Music

reclassified afro-punk: donna summer

April 26, 2010

Let’s get one thing straight, I love Donna Summer. The hair, her sound, all of it. That being stated, you can understand my frustration with her being overlooked as the true punk artists that she is/was during her prime years. This curly haired vocal power house released a double album called “Bad Girls” which mixed rock, funk, blues and soul to electronic beats for crying out loud, but as music history has it, Donna was part of the artists during the 70s that got locked in the disco category. Well, I want to reclassify Ms. Donna Summer into the Afro-punk community. And I’ll tell you why, too.

Reclassified Afro-Punk: Donna Summer
Because Amari Eaglin said so

Original post and comments can be found here


Born LaDonna Gaines, in Boston, Massachusetts Donna Summer was just a college student when she was asked to join the European production of the musical “Hair.” After production ended she settled in Munich, Germany; where she sang back up for bands like Three Dog Night. It was during this time she met her long time collaborators Giorgio Moroder and Pete Bellotte.

In 1974 Denver Dream was the first recording released under her stage name Donna Summer. Also released in 1974 was her first full length album.

 

With tracks like Hostage, Wounded, and Born To Die, you would never guess Donna Summer’s first release fell into the folk rock/pop category. For some reason the track titles don’t seem forced or out of place, and you can thank Donna’s powerful vocal delivery and command of every lyric and note for turning standard 70’ soft rock songs into a respectable debut.

Hello, did I mention that Donna became the first African-American woman to win a Best Rock Vocal Grammy for “Hot Stuff.” Some may only know Donna Summer for her disco hits, but this record is a collection of art rock, pop, and new wave material. With the popularity of disco music on the decline, Donna decided to move her sound in a new direction.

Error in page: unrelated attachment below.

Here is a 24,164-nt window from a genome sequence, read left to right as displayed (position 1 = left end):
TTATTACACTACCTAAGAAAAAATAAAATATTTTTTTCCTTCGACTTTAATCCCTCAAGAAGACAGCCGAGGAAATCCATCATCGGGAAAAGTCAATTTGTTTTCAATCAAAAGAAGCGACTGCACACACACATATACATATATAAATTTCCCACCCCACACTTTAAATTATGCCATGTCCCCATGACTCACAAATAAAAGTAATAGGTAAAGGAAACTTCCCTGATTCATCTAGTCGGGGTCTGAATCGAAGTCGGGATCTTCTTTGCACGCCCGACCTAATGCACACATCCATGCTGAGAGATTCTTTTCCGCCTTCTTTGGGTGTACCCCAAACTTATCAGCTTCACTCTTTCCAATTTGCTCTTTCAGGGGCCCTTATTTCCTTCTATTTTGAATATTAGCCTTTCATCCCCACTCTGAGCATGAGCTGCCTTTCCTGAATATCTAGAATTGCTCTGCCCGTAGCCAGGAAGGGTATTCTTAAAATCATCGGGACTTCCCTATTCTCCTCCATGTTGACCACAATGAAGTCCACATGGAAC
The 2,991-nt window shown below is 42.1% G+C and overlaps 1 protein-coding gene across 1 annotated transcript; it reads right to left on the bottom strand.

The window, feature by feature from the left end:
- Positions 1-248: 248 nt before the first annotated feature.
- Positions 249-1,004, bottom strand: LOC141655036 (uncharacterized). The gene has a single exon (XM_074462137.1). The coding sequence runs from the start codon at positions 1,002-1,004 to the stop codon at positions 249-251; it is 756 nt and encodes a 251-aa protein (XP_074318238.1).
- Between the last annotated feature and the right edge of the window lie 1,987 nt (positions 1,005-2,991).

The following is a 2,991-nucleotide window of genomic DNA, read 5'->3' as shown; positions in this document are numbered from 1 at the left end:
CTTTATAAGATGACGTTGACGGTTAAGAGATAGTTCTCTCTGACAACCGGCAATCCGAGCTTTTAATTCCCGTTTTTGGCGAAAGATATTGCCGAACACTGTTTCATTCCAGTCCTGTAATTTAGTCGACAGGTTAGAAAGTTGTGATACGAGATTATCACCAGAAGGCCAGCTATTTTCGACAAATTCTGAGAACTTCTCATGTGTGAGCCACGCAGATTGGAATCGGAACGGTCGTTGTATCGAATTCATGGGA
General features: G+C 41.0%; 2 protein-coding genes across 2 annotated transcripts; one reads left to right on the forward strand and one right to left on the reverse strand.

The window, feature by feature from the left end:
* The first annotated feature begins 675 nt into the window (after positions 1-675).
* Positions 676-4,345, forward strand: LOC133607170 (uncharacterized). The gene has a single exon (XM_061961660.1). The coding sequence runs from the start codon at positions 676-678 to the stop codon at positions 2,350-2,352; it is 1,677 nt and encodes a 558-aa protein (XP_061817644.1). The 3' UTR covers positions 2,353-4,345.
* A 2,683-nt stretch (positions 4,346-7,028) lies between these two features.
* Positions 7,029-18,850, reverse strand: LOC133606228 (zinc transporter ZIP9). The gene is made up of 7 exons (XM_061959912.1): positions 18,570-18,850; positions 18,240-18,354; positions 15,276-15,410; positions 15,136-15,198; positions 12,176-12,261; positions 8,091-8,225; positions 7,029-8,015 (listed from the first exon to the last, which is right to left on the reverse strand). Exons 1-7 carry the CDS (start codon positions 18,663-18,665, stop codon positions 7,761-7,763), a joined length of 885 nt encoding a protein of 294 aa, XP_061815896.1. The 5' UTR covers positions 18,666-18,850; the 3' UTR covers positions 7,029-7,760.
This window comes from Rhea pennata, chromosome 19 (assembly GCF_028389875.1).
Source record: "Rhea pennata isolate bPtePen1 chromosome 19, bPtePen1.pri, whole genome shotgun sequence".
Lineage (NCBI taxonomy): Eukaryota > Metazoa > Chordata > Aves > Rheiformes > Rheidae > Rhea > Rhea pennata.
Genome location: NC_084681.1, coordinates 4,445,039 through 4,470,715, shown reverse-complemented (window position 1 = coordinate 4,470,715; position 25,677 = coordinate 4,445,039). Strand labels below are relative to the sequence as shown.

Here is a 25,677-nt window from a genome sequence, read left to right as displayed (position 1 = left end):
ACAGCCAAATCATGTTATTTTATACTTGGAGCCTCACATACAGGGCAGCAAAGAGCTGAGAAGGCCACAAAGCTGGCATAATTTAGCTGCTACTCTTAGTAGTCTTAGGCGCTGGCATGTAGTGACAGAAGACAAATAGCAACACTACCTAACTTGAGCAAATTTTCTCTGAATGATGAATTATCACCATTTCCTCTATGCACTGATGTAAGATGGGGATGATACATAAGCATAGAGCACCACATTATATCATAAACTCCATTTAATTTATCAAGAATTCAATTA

Along with long time collaborators Giorgio Moroder and Pete Bellotte, Donna created an album that was the culmination of all her previous work. The result is amazing, and Donna uses her experience as a front woman for rock band The Crow, and her versatile voice, to carve out a new niche for herself in the industry.
Unfortunately despite critical acclaim, four stars from Rolling Stone, and her second Best Rock Vocal Female nomination for “Cold Love” an ode to the classic days of rock and roll, “The Wanderer” was a commercial failure. With songs like “”Running For Cover,” “Night Life,” “Stop Me,” ‘Breakdown,” and “Grand Illusion” I think this classic recording deserves another listen.

In 1981 Donna decided to follow up “The Wanderer” with the double album “I’m A Rainbow.” Once again she called on Giorgio Moroder, and Pete Bellotte. This record was designed to be a double album; more danceable, without losing the artistic growth of her last effort. When Geffen heard the finished recording they shelved the project, and called in Quincy Jones for a new sound. “I’m A Rainbow” was not released until 1996, but tracks from the album wound up finding their way onto some memorable movie soundtracks. (“Highway Runner” was featured in Fast Times at Ridgemont High and “Romeo” on the soundtrack to Flashdance).

Yes this clip is cheesy, but it’s one of the few times you get to see Donna Summer rock out, and it’s so fun and ladylike.

Another standout track “Leave Me Alone” evokes Pat Benatar’s “Treat Me Right” in style and fierce female empowerment.

In an interview for VH-1’s celebration of the 1970’s, Donna remarked that without disco, she would have become a rock and roll singer “which would have been difficult, because there aren’t many black female rock and roll singers.” That was the 70’s, but by the 80’s Donna Summer was a genuine rocker, even if few took notice. It’s a shame, she couldn’t have been marketed better, because Donna’s musical reinvention should have put her on the same level as artists like Pat Benatar, and Stevie Nicks. She was nominated alongside them; three times to be exact. Her third nomination in the Best Rock category came for the song “Protection” a collaboration with Bruce Springsteen from her self titled 1982 album.

While Donna Summer’s music may not be punk in sound or appearance; she’s definitely punk in spirit, and as the AP community expands isn’t that what it’s all about. Although she may not have gotten her respect as a rocker, we can remedy that here and now. I believe Donna Summer should be reclassified Afro-Punk if not for her career highlights mentioned above but on principle alone for this 1971 cover of “Sally Go Round The Roses.”

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